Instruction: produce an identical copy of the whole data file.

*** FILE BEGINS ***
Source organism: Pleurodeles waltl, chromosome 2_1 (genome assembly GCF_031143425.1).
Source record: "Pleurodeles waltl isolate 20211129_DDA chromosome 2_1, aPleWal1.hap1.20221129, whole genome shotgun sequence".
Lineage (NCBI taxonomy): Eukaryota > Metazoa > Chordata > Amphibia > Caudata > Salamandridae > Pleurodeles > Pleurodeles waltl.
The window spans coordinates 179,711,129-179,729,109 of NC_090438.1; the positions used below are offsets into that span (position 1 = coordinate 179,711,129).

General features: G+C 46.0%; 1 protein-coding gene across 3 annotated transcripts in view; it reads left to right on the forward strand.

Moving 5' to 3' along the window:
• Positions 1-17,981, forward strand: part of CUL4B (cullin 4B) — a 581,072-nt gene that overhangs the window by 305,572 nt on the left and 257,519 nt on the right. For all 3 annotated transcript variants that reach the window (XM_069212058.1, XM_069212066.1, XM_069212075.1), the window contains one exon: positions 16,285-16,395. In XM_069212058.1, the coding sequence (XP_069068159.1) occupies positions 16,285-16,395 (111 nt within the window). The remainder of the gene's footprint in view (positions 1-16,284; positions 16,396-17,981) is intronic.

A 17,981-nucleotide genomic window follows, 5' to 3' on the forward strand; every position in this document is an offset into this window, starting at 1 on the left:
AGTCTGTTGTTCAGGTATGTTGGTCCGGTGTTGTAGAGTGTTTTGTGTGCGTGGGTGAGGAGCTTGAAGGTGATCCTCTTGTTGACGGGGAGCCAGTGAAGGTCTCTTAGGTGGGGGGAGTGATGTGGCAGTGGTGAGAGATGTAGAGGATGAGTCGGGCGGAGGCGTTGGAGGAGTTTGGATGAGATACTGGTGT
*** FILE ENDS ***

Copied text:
Source organism: Pleurodeles waltl, chromosome 2_1 (genome assembly GCF_031143425.1).
Source record: "Pleurodeles waltl isolate 20211129_DDA chromosome 2_1, aPleWal1.hap1.20221129, whole genome shotgun sequence".
Lineage (NCBI taxonomy): Eukaryota > Metazoa > Chordata > Amphibia > Caudata > Salamandridae > Pleurodeles > Pleurodeles waltl.
The window spans coordinates 179,711,129-179,729,109 of NC_090438.1; the positions used below are offsets into that span (position 1 = coordinate 179,711,129).

General features: G+C 46.0%; 1 protein-coding gene across 3 annotated transcripts in view; it reads left to right on the forward strand.

Moving 5' to 3' along the window:
• Positions 1-17,981, forward strand: part of CUL4B (cullin 4B) — a 581,072-nt gene that overhangs the window by 305,572 nt on the left and 257,519 nt on the right. For all 3 annotated transcript variants that reach the window (XM_069212058.1, XM_069212066.1, XM_069212075.1), the window contains one exon: positions 16,285-16,395. In XM_069212058.1, the coding sequence (XP_069068159.1) occupies positions 16,285-16,395 (111 nt within the window). The remainder of the gene's footprint in view (positions 1-16,284; positions 16,396-17,981) is intronic.

A 17,981-nucleotide genomic window follows, 5' to 3' on the forward strand; every position in this document is an offset into this window, starting at 1 on the left:
AGTCTGTTGTTCAGGTATGTTGGTCCGGTGTTGTAGAGTGTTTTGTGTGCGTGGGTGAGGAGCTTGAAGGTGATCCTCTTGTTGACGGGGAGCCAGTGAAGGTCTCTTAGGTGGGGGGAGTGATGTGGCAGTGGTGAGAGATGTAGAGGATGAGTCGGGCGGAGGCGTTGGAGGAGTTTGGATGAGATACTGGTGT